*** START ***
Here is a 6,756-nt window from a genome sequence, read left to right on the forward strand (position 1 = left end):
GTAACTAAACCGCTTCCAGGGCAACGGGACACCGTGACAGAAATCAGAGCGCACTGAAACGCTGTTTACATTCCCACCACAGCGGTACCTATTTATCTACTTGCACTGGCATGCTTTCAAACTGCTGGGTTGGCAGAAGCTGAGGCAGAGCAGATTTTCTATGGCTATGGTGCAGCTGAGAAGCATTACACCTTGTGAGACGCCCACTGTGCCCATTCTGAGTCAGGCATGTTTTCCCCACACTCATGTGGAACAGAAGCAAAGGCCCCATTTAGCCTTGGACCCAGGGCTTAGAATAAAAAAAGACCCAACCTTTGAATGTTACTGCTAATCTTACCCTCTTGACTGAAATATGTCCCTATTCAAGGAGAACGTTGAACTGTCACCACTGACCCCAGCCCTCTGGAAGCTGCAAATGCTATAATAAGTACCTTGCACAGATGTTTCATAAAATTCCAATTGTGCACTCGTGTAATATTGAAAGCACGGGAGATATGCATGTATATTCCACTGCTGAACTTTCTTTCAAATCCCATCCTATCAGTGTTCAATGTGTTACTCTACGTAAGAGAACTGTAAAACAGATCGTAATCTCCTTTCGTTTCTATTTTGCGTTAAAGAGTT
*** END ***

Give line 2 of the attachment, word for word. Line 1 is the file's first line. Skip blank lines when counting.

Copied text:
GTAACTAAACCGCTTCCAGGGCAACGGGACACCGTGACAGAAATCAGAGCGCACTGAAACGCTGTTTACATTCCCACCACAGCGGTACCTATTTATCTACTTGCACTGGCATGCTTTCAAACTGCTGGGTTGGCAGAAGCTGAGGCAGAGCAGATTTTCTATGGCTATGGTGCAGCTGAGAAGCATTACACCTTGTGAGACGCCCACTGTGCCCATTCTGAGTCAGGCATGTTTTCCCCACACTCATGTGGAACAGAAGCAAAGGCCCCATTTAGCCTTGGACCCAGGGCTTAGAATAAAAAAAGACCCAACCTTTGAATGTTACTGCTAATCTTACCCTCTTGACTGAAATATGTCCCTATTCAAGGAGAACGTTGAACTGTCACCACTGACCCCAGCCCTCTGGAAGCTGCAAATGCTATAATAAGTACCTTGCACAGATGTTTCATAAAATTCCAATTGTGCACTCGTGTAATATTGAAAGCACGGGAGATATGCATGTATATTCCACTGCTGAACTTTCTTTCAAATCCCATCCTATCAGTGTTCAATGTGTTACTCTACGTAAGAGAACTGTAAAACAGATCGTAATCTCCTTTCGTTTCTATTTTGCGTTAAAGAGTT